After initially keeping its stores open amid high demand for electronics items and appliances such as freezers, refrigerators and home office equipment, Best Buy officially is closing all its locations. Citing concerns about the health of its employees due to the coronavirus (COVID-19) outbreak, the retailer will shift exclusively to contactless curbside pickup service at its stores “on an interim basis.”
Best Buy originally intended to keep stores open by limiting hours and restricting the number of customers in each store to 10 to 15 at a time, starting March 23. To encourage social distancing, an employee would have escorted a shopper to find a specific item, while maintaining the recommended distance of six feet.
The decision to offer curbside pickup comes as retailers figure out more ways to safely connect consumers with products. As retailers continue to encourage social distancing efforts, DICK’S Sporting Goods, Books-A-Million and Michaels all have recently implemented some form of curbside pickup for orders placed online.
Best Buy shoppers also can still order online, or on the Best Buy app, and have their products shipped directly to their homes. If a customer is unable to place an online order, they can go to the store and have an employee go inside to check availability.
Large products such as appliances will be delivered where permitted and under strict safety guidelines, with everything being left by the customer’s door. All in-home installation and repair has been temporarily suspended and will be rescheduled, and all in-home consultations are being conducted virtually.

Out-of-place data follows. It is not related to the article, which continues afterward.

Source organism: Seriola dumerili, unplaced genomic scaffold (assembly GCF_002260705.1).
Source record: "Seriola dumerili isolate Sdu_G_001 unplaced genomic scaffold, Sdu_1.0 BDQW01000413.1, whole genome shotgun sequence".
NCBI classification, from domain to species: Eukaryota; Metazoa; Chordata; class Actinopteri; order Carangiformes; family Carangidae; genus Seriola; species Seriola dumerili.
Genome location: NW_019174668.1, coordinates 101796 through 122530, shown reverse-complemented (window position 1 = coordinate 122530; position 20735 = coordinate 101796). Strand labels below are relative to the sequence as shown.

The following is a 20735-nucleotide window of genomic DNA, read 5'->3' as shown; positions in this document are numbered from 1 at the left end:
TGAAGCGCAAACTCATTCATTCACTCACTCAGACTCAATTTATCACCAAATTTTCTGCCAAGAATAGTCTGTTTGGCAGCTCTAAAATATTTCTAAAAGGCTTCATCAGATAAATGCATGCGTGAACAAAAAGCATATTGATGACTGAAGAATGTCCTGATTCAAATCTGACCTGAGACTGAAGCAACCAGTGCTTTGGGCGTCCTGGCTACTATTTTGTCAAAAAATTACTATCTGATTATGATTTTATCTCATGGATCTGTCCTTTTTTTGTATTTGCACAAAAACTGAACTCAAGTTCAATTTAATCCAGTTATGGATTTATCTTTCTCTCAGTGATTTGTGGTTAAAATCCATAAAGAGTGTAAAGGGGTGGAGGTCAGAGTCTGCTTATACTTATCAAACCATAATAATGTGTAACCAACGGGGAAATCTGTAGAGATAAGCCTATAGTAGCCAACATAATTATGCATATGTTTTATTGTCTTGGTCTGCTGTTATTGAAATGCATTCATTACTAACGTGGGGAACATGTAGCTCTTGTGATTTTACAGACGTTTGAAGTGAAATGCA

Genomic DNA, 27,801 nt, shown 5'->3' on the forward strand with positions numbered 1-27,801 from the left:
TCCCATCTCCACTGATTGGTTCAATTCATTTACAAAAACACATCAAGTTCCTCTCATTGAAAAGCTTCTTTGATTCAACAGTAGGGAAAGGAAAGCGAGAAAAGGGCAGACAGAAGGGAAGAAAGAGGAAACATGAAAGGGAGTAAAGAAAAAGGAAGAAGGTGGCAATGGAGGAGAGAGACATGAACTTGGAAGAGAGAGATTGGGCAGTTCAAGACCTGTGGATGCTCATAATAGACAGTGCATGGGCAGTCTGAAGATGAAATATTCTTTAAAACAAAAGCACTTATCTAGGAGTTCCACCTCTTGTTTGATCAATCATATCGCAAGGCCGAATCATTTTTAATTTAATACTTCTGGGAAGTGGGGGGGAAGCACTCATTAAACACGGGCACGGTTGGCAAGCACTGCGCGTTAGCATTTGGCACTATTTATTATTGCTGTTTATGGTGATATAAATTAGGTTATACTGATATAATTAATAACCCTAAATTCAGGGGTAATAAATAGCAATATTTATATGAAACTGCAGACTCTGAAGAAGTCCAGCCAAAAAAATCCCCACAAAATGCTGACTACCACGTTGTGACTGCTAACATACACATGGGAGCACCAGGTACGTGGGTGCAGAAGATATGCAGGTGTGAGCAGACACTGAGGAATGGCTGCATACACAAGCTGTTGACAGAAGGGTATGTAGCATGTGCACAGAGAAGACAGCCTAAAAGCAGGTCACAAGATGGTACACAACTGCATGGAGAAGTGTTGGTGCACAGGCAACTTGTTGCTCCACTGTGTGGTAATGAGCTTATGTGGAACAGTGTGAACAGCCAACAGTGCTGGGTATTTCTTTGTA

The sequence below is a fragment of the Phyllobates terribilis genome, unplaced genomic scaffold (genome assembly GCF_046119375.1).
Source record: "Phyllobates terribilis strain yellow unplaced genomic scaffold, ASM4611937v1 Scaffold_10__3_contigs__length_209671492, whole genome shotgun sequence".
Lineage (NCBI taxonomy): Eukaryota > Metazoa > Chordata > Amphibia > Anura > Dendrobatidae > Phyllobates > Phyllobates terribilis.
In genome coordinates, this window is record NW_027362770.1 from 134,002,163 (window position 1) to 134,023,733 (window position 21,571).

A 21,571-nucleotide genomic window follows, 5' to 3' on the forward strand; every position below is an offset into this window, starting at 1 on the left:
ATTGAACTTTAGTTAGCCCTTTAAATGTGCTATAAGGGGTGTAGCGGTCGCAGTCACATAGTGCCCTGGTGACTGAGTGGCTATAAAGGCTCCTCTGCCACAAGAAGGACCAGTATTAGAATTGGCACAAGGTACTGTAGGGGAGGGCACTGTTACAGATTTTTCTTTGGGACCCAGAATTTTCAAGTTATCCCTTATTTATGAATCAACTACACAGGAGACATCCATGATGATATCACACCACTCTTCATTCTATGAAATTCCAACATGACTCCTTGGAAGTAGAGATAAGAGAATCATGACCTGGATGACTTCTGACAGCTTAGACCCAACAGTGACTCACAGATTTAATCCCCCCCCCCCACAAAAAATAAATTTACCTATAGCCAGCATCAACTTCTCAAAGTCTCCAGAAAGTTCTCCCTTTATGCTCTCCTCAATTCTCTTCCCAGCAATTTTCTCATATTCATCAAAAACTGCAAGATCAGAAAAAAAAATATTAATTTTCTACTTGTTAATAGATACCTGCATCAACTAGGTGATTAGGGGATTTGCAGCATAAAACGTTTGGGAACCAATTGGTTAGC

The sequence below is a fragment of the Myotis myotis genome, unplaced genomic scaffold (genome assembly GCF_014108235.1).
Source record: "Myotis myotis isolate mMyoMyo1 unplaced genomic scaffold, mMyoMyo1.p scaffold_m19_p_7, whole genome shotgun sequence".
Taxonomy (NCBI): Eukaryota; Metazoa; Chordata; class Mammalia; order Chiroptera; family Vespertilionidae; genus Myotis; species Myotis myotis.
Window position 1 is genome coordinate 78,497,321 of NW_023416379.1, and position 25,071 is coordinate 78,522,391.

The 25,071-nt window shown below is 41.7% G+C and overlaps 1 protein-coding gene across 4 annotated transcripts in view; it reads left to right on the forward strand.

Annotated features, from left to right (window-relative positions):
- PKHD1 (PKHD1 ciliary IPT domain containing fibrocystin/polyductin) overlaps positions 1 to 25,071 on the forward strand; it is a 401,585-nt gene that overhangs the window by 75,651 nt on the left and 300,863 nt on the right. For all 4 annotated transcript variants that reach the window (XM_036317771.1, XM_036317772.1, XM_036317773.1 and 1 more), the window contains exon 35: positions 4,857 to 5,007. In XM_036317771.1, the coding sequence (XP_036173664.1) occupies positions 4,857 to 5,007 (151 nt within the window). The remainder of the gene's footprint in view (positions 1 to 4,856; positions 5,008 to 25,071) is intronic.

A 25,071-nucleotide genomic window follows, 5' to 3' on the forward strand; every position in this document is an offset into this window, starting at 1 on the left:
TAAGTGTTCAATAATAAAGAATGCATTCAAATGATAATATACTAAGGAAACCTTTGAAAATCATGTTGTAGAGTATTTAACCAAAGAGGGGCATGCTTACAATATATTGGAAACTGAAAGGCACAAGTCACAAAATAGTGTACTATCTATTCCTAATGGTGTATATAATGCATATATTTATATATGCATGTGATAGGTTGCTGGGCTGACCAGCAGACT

Switching to curbside and delivery only services will mean Best Buy needs fewer employees working at a time, but the company has committed to paying employees for two weeks even if their hours are cut. “All field employees whose hours have been eliminated will be paid for two weeks at their normal wage rate based on their average hours worked over the last 10 weeks,” the company said in a statement.
Hobby Lobby Will Keep Stores Open Despite ‘Non-Essential’ Status, CEO Attributes Decision To Prayer
On the other end of the spectrum, Hobby Lobby is reportedly leaving its stores open during the pandemic despite its status as an arts and crafts retailer, which classified it as a “non-essential” business.
Though the company wrote in a note on its web site that if a worker exhibits symptoms it “will send that employee for medical care to self-isolate at home,” it did not state if these employees would be eligible for paid sick leave. According to the company’s 2017 benefits summary guide, its most recently available public document on benefits, only salaried employees are eligible for paid sick leave, leaving hourly workers without protection in the face of the coronavirus.
In a note to employees shared on Twitter, Hobby Lobby CEO David Green cites divine intervention as justification for keeping the stores open, specifically pointing out that his wife Barbara Green received a message from God during prayer.
“While we do not know for certain what the future holds, or how long this disruption will last, we can all rest in knowing that God is in control,” Green wrote in the note. “The company’s leaders are doing all they can to balance the need to keep the company strong and the need of employees. To help ensure our company remains strong and prepared to prosper once again when this passes, we may all have to ‘tighten our belts’ over the near future.'”